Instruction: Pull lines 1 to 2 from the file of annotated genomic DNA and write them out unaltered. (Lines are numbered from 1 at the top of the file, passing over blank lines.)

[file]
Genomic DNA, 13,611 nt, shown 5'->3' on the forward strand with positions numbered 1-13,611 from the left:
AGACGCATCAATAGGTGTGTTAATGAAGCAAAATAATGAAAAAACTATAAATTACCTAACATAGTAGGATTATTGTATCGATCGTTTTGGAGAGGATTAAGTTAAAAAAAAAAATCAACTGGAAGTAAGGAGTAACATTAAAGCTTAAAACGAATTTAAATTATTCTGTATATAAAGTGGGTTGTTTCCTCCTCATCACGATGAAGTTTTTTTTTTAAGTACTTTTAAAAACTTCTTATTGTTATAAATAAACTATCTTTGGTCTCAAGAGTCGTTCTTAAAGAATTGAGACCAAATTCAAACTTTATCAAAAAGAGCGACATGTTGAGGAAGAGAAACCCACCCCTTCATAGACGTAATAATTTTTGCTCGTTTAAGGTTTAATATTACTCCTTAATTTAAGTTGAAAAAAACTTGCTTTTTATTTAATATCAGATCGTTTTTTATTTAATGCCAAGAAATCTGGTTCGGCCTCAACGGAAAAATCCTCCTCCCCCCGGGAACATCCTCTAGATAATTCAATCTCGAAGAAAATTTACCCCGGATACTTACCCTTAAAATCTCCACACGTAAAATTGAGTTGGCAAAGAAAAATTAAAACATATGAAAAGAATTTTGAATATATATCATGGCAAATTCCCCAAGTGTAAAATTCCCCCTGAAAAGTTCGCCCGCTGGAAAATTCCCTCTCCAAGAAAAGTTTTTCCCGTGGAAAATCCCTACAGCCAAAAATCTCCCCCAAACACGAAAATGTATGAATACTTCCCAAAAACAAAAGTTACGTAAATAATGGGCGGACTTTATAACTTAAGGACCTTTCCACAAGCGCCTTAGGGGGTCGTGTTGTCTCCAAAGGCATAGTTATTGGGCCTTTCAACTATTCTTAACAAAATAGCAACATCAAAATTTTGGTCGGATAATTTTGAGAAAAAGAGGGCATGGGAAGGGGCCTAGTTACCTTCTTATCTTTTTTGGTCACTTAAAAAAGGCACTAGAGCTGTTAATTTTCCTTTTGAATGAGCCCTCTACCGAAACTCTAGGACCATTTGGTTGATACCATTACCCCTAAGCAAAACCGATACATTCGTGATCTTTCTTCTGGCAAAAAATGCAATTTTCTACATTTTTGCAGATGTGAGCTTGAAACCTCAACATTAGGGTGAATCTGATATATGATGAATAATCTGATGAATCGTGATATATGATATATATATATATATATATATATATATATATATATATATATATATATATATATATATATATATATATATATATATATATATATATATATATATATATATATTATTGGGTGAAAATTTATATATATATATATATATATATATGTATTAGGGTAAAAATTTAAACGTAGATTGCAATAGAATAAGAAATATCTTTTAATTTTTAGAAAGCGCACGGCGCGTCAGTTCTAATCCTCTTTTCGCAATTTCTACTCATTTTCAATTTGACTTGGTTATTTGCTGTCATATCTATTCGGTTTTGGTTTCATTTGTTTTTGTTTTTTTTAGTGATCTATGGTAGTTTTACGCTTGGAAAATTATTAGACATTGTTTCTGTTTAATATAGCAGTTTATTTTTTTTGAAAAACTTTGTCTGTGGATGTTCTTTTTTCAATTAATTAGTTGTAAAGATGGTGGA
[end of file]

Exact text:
Genomic DNA, 13,611 nt, shown 5'->3' on the forward strand with positions numbered 1-13,611 from the left:
AGACGCATCAATAGGTGTGTTAATGAAGCAAAATAATGAAAAAACTATAAATTACCTAACATAGTAGGATTATTGTATCGATCGTTTTGGAGAGGATTAAGTTAAAAAAAAAAATCAACTGGAAGTAAGGAGTAACATTAAAGCTTAAAACGAATTTAAATTATTCTGTATATAAAGTGGGTTGTTTCCTCCTCATCACGATGAAGTTTTTTTTTTAAGTACTTTTAAAAACTTCTTATTGTTATAAATAAACTATCTTTGGTCTCAAGAGTCGTTCTTAAAGAATTGAGACCAAATTCAAACTTTATCAAAAAGAGCGACATGTTGAGGAAGAGAAACCCACCCCTTCATAGACGTAATAATTTTTGCTCGTTTAAGGTTTAATATTACTCCTTAATTTAAGTTGAAAAAAACTTGCTTTTTATTTAATATCAGATCGTTTTTTATTTAATGCCAAGAAATCTGGTTCGGCCTCAACGGAAAAATCCTCCTCCCCCCGGGAACATCCTCTAGATAATTCAATCTCGAAGAAAATTTACCCCGGATACTTACCCTTAAAATCTCCACACGTAAAATTGAGTTGGCAAAGAAAAATTAAAACATATGAAAAGAATTTTGAATATATATCATGGCAAATTCCCCAAGTGTAAAATTCCCCCTGAAAAGTTCGCCCGCTGGAAAATTCCCTCTCCAAGAAAAGTTTTTCCCGTGGAAAATCCCTACAGCCAAAAATCTCCCCCAAACACGAAAATGTATGAATACTTCCCAAAAACAAAAGTTACGTAAATAATGGGCGGACTTTATAACTTAAGGACCTTTCCACAAGCGCCTTAGGGGGTCGTGTTGTCTCCAAAGGCATAGTTATTGGGCCTTTCAACTATTCTTAACAAAATAGCAACATCAAAATTTTGGTCGGATAATTTTGAGAAAAAGAGGGCATGGGAAGGGGCCTAGTTACCTTCTTATCTTTTTTGGTCACTTAAAAAAGGCACTAGAGCTGTTAATTTTCCTTTTGAATGAGCCCTCTACCGAAACTCTAGGACCATTTGGTTGATACCATTACCCCTAAGCAAAACCGATACATTCGTGATCTTTCTTCTGGCAAAAAATGCAATTTTCTACATTTTTGCAGATGTGAGCTTGAAACCTCAACATTAGGGTGAATCTGATATATGATGAATAATCTGATGAATCGTGATATATGATATATATATATATATATATATATATATATATATATATATATATATATATATATATATATATATATATATATATATATATATATATATATATATATATATATTATTGGGTGAAAATTTATATATATATATATATATATATATGTATTAGGGTAAAAATTTAAACGTAGATTGCAATAGAATAAGAAATATCTTTTAATTTTTAGAAAGCGCACGGCGCGTCAGTTCTAATCCTCTTTTCGCAATTTCTACTCATTTTCAATTTGACTTGGTTATTTGCTGTCATATCTATTCGGTTTTGGTTTCATTTGTTTTTGTTTTTTTTAGTGATCTATGGTAGTTTTACGCTTGGAAAATTATTAGACATTGTTTCTGTTTAATATAGCAGTTTATTTTTTTTGAAAAACTTTGTCTGTGGATGTTCTTTTTTCAATTAATTAGTTGTAAAGATGGTGGA